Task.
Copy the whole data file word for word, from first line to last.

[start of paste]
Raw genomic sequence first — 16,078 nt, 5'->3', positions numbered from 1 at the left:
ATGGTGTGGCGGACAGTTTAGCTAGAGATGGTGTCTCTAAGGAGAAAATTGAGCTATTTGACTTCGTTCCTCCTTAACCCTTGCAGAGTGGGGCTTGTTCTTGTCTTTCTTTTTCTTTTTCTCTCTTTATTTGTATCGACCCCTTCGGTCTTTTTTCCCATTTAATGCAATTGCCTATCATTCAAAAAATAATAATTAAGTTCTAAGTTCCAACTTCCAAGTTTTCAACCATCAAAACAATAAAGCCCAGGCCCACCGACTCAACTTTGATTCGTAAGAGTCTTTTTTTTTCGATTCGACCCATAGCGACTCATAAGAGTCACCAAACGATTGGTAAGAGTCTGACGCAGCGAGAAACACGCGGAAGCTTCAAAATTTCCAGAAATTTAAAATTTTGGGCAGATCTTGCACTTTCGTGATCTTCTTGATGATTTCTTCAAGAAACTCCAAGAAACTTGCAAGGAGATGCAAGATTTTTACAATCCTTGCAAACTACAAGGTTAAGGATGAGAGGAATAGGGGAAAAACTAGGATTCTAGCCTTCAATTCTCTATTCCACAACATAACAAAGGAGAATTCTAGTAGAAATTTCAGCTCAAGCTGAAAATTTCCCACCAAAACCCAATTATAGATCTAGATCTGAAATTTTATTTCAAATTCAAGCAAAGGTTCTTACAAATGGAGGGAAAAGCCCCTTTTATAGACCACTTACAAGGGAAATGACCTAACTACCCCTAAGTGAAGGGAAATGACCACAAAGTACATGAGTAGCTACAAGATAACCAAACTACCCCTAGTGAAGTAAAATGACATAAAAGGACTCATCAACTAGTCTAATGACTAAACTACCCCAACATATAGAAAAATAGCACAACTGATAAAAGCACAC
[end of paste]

Raw genomic sequence first — 16,078 nt, 5'->3', positions numbered from 1 at the left:
ATGGTGTGGCGGACAGTTTAGCTAGAGATGGTGTCTCTAAGGAGAAAATTGAGCTATTTGACTTCGTTCCTCCTTAACCCTTGCAGAGTGGGGCTTGTTCTTGTCTTTCTTTTTCTTTTTCTCTCTTTATTTGTATCGACCCCTTCGGTCTTTTTTCCCATTTAATGCAATTGCCTATCATTCAAAAAATAATAATTAAGTTCTAAGTTCCAACTTCCAAGTTTTCAACCATCAAAACAATAAAGCCCAGGCCCACCGACTCAACTTTGATTCGTAAGAGTCTTTTTTTTTCGATTCGACCCATAGCGACTCATAAGAGTCACCAAACGATTGGTAAGAGTCTGACGCAGCGAGAAACACGCGGAAGCTTCAAAATTTCCAGAAATTTAAAATTTTGGGCAGATCTTGCACTTTCGTGATCTTCTTGATGATTTCTTCAAGAAACTCCAAGAAACTTGCAAGGAGATGCAAGATTTTTACAATCCTTGCAAACTACAAGGTTAAGGATGAGAGGAATAGGGGAAAAACTAGGATTCTAGCCTTCAATTCTCTATTCCACAACATAACAAAGGAGAATTCTAGTAGAAATTTCAGCTCAAGCTGAAAATTTCCCACCAAAACCCAATTATAGATCTAGATCTGAAATTTTATTTCAAATTCAAGCAAAGGTTCTTACAAATGGAGGGAAAAGCCCCTTTTATAGACCACTTACAAGGGAAATGACCTAACTACCCCTAAGTGAAGGGAAATGACCACAAAGTACATGAGTAGCTACAAGATAACCAAACTACCCCTAGTGAAGTAAAATGACATAAAAGGACTCATCAACTAGTCTAATGACTAAACTACCCCAACATATAGAAAAATAGCACAACTGATAAAAGCACAC